The treatment for normal pressure hydrocephalus is a ventricular shunt, which is effective in approximately 60 percent of cases in reversing some of the gait and cognitive effects of the disorder. In order to identify patients most likely to respond to treatment, a trial of CSF drainage is performed, and the patient’s response observed.
A lumbar drainage procedure was performed on our patient, whereby a small amount (up to 10cc) of CSF was drained every hour. Over the course of several days, the patient’s mental status improved and he was able to increase his daily ambulation.
On the basis of this improvement with lumbar drainage, the patient was recommended for a ventriculoperitoneal shunt, which he received three weeks after first visiting the ED.

CT Scan Post-VP Shunt

The patient was discharged to inpatient rehab, and one week following the procedure he was noted to be able to walk up to 280 feet using a walker and perform all ADLs unassisted. His sister reports that he responds more clearly to questions and seems more expressive in his language, and that his gait is more fluid than she has seen it in years. The patient plans to return to his home in Virginia. His blood pressures returned to the normal range during his admission without any requirement for medication.

Take Home Messages

  • Prevalence has been estimated at between 3 and 181 per 100,000 adults, with rates increasing with age.
  • Can be seen at all ages when secondary to SAH or chronic meningitis. Idiopathic NPH is much more common in people older than 65.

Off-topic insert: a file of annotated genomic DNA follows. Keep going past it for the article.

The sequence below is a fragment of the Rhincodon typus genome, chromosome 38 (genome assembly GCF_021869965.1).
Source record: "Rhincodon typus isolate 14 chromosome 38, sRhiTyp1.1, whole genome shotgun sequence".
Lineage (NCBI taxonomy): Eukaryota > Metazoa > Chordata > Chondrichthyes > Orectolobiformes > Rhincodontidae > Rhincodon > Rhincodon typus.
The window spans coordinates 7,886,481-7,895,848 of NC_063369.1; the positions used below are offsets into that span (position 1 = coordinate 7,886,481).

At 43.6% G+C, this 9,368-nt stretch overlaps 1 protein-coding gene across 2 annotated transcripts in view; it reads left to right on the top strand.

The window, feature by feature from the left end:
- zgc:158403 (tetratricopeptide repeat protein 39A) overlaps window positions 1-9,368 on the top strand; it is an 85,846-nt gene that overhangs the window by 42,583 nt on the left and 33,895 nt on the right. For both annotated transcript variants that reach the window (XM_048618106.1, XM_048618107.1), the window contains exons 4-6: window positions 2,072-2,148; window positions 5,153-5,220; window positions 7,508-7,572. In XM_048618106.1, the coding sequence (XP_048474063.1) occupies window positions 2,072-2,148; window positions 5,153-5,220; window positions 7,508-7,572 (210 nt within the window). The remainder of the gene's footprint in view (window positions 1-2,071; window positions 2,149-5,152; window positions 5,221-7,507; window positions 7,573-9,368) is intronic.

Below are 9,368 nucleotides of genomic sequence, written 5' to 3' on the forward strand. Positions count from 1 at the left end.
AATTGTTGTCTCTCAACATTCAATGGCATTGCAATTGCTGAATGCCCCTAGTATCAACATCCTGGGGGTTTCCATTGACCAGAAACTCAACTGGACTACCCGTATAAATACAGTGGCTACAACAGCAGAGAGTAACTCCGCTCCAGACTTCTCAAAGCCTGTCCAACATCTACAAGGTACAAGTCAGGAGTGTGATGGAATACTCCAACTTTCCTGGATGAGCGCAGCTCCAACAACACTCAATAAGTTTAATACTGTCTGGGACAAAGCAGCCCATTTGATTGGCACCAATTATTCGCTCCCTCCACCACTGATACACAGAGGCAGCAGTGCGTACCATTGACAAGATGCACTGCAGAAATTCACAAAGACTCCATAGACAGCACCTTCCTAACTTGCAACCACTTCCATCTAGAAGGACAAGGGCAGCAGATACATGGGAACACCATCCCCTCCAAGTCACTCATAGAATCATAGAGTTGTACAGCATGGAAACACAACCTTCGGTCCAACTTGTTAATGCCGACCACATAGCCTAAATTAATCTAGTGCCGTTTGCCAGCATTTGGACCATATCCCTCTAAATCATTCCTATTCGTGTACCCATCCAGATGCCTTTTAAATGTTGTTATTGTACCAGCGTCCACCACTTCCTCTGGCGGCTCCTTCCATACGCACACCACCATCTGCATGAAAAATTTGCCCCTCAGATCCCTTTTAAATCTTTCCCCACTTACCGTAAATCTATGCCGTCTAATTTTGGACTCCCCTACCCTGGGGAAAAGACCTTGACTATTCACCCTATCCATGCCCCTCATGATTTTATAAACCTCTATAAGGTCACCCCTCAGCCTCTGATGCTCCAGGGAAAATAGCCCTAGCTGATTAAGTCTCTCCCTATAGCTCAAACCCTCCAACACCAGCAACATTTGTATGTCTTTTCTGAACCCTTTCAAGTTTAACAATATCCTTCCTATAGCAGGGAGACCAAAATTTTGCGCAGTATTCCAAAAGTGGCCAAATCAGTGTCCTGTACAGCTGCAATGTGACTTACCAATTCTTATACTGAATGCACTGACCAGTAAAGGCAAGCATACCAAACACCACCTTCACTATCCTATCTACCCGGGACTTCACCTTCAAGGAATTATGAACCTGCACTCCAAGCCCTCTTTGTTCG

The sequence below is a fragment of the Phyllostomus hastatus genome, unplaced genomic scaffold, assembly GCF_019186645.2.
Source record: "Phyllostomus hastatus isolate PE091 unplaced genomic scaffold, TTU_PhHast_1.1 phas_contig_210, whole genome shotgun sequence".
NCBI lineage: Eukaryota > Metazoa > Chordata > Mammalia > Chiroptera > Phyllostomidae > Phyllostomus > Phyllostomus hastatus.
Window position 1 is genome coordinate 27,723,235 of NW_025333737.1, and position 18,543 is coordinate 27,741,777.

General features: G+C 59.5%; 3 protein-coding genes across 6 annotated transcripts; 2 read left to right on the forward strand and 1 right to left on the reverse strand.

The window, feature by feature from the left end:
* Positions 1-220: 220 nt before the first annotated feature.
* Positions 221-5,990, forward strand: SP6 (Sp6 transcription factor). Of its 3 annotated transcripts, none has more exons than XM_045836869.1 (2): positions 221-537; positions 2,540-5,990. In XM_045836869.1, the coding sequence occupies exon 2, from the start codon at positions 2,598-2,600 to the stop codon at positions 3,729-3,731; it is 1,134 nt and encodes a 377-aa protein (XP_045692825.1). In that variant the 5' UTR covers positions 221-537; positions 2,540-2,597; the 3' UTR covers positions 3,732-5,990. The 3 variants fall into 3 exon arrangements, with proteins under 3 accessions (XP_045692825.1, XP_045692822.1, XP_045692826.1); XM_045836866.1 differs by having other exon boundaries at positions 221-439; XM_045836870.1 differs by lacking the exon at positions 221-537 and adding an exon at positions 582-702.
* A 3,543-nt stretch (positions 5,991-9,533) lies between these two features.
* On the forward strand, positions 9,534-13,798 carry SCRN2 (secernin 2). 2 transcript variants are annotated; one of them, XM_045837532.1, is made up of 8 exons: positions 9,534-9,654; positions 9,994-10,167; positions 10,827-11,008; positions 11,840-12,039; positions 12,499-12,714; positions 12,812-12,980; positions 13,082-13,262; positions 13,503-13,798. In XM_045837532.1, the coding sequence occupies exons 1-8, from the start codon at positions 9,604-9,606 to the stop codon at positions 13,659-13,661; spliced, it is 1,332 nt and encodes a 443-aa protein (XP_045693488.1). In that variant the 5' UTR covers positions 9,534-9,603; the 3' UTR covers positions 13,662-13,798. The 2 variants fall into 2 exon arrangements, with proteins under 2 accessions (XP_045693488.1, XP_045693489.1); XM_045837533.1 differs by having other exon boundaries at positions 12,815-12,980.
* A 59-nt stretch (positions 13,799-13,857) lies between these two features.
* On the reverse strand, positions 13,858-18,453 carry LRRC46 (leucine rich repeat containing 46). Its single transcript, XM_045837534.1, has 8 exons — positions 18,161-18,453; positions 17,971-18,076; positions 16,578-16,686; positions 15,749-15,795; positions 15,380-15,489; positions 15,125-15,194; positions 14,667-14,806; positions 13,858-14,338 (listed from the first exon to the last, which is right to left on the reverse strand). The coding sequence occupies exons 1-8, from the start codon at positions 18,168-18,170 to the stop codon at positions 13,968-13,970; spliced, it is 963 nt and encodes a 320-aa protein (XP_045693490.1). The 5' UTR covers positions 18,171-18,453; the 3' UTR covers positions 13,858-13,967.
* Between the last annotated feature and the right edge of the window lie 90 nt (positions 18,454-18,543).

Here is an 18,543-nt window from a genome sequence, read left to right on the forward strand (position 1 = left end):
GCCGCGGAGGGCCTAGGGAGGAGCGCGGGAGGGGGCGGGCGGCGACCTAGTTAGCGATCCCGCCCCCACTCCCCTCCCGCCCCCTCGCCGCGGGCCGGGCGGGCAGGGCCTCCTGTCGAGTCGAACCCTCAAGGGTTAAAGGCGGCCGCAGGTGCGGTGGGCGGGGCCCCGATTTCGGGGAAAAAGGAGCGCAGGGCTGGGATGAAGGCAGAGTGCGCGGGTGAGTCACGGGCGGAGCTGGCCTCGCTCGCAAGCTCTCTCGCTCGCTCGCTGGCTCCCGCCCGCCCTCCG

• Commonly associated with the triad of “wacky, wet and wobbly”: Dementia, urinary incontinence and gait disturbance.
  • Dementia is often of the frontal or subcortical type, and initially primarily involves decrease in attention and executive function.
  • Urinary incontinence results from detrusor overactivity, sometimes combined with the patient having difficulty making it to the restroom in time because of gait problems.
  • Gait is generally slow, wide-based and shuffling. Falls are common.
  • Diagnosis is made by the presence of ventricular enlargement on imaging (defined as an Evans’ Index of at least 0.3), gait disturbance and either urinary incontinence. CSF opening pressures should be between 70 and 245 mm of H2O.
  • Evans’ Index: The maximum width of the frontal horns of the lateral ventricles divided by the largest biparietal distance.

Final Thoughts
Normal pressure hydrocephalus is generally considered a chronic condition, and the diagnosis is most often considered in the outpatient setting. However, this case serves as a reminder that the differential diagnosis for any emergent problem should include both acute conditions and exacerbations of chronic diseases. This is especially relevant when considering a patient who is traveling and outside of his familiar environment.

Graff-Radford, NR. “Normal pressure hydrocephalus.” April 10, 2012.
Shprecher D, Schwalb J, and Kurlan R. “Normal Pressure Hydrocephalus: Diagnosis and Treatment.” Curr Neurol Neurosci Rep. 2008 September; 8(5): 371-376.

Every month during director’s rounds, our students present interesting and educational cases. This is a synopsis of the case voted to be the best by the students and directors at the end of director’s rounds along with an interesting image.


Medical Student Program Directors

Jamie Edelstein, MD and Chen He, MD